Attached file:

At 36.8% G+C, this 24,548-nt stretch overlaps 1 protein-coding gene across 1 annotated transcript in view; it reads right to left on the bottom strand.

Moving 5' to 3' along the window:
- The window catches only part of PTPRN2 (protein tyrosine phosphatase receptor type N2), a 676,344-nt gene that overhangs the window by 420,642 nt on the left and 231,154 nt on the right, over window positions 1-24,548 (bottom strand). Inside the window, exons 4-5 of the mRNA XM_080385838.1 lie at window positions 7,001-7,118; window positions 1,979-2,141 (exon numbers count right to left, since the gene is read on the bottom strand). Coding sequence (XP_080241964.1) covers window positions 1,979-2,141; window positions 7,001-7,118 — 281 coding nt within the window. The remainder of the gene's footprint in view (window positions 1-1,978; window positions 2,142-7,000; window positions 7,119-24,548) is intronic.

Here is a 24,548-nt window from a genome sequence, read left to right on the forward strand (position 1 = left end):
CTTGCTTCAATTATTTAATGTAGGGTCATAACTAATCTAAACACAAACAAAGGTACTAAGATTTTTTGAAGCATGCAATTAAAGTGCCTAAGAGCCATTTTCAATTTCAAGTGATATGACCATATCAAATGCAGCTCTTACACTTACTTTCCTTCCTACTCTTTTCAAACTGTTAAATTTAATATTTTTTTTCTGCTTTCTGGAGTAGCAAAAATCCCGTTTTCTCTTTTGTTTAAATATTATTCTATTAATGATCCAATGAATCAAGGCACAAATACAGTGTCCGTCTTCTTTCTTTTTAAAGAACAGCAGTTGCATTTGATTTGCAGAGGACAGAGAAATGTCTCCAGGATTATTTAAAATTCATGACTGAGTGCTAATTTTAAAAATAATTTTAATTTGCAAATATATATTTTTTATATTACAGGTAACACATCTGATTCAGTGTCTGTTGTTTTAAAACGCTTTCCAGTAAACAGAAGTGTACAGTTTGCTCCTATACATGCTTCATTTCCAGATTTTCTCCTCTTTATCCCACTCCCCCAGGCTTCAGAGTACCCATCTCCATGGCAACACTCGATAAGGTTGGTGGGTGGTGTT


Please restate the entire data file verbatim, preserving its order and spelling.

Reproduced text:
At 36.8% G+C, this 24,548-nt stretch overlaps 1 protein-coding gene across 1 annotated transcript in view; it reads right to left on the bottom strand.

Moving 5' to 3' along the window:
- The window catches only part of PTPRN2 (protein tyrosine phosphatase receptor type N2), a 676,344-nt gene that overhangs the window by 420,642 nt on the left and 231,154 nt on the right, over window positions 1-24,548 (bottom strand). Inside the window, exons 4-5 of the mRNA XM_080385838.1 lie at window positions 7,001-7,118; window positions 1,979-2,141 (exon numbers count right to left, since the gene is read on the bottom strand). Coding sequence (XP_080241964.1) covers window positions 1,979-2,141; window positions 7,001-7,118 — 281 coding nt within the window. The remainder of the gene's footprint in view (window positions 1-1,978; window positions 2,142-7,000; window positions 7,119-24,548) is intronic.

Here is a 24,548-nt window from a genome sequence, read left to right on the forward strand (position 1 = left end):
CTTGCTTCAATTATTTAATGTAGGGTCATAACTAATCTAAACACAAACAAAGGTACTAAGATTTTTTGAAGCATGCAATTAAAGTGCCTAAGAGCCATTTTCAATTTCAAGTGATATGACCATATCAAATGCAGCTCTTACACTTACTTTCCTTCCTACTCTTTTCAAACTGTTAAATTTAATATTTTTTTTCTGCTTTCTGGAGTAGCAAAAATCCCGTTTTCTCTTTTGTTTAAATATTATTCTATTAATGATCCAATGAATCAAGGCACAAATACAGTGTCCGTCTTCTTTCTTTTTAAAGAACAGCAGTTGCATTTGATTTGCAGAGGACAGAGAAATGTCTCCAGGATTATTTAAAATTCATGACTGAGTGCTAATTTTAAAAATAATTTTAATTTGCAAATATATATTTTTTATATTACAGGTAACACATCTGATTCAGTGTCTGTTGTTTTAAAACGCTTTCCAGTAAACAGAAGTGTACAGTTTGCTCCTATACATGCTTCATTTCCAGATTTTCTCCTCTTTATCCCACTCCCCCAGGCTTCAGAGTACCCATCTCCATGGCAACACTCGATAAGGTTGGTGGGTGGTGTT